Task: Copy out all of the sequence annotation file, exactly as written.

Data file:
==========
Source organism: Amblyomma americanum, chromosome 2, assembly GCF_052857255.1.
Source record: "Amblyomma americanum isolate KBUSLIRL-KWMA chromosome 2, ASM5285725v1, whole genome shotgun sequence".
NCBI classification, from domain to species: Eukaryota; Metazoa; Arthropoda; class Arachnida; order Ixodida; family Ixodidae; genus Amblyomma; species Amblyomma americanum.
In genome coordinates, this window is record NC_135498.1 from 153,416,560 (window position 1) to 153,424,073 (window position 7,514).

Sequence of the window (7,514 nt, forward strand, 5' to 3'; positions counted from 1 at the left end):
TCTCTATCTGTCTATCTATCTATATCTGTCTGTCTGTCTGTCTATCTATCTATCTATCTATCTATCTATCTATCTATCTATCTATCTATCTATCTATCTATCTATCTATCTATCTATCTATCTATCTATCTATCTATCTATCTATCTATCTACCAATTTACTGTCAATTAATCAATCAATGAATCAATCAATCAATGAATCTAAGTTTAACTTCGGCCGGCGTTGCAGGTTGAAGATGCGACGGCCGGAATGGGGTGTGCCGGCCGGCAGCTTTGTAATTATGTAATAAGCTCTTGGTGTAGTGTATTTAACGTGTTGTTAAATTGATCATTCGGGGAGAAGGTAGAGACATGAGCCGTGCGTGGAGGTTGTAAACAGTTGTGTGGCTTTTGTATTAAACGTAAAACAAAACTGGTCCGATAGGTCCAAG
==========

Source organism: Amblyomma americanum, chromosome 2, assembly GCF_052857255.1.
Source record: "Amblyomma americanum isolate KBUSLIRL-KWMA chromosome 2, ASM5285725v1, whole genome shotgun sequence".
NCBI classification, from domain to species: Eukaryota; Metazoa; Arthropoda; class Arachnida; order Ixodida; family Ixodidae; genus Amblyomma; species Amblyomma americanum.
In genome coordinates, this window is record NC_135498.1 from 153,416,560 (window position 1) to 153,424,073 (window position 7,514).

Sequence of the window (7,514 nt, forward strand, 5' to 3'; positions counted from 1 at the left end):
TCTCTATCTGTCTATCTATCTATATCTGTCTGTCTGTCTGTCTATCTATCTATCTATCTATCTATCTATCTATCTATCTATCTATCTATCTATCTATCTATCTATCTATCTATCTATCTATCTATCTATCTATCTATCTATCTATCTATCTACCAATTTACTGTCAATTAATCAATCAATGAATCAATCAATCAATGAATCTAAGTTTAACTTCGGCCGGCGTTGCAGGTTGAAGATGCGACGGCCGGAATGGGGTGTGCCGGCCGGCAGCTTTGTAATTATGTAATAAGCTCTTGGTGTAGTGTATTTAACGTGTTGTTAAATTGATCATTCGGGGAGAAGGTAGAGACATGAGCCGTGCGTGGAGGTTGTAAACAGTTGTGTGGCTTTTGTATTAAACGTAAAACAAAACTGGTCCGATAGGTCCAAG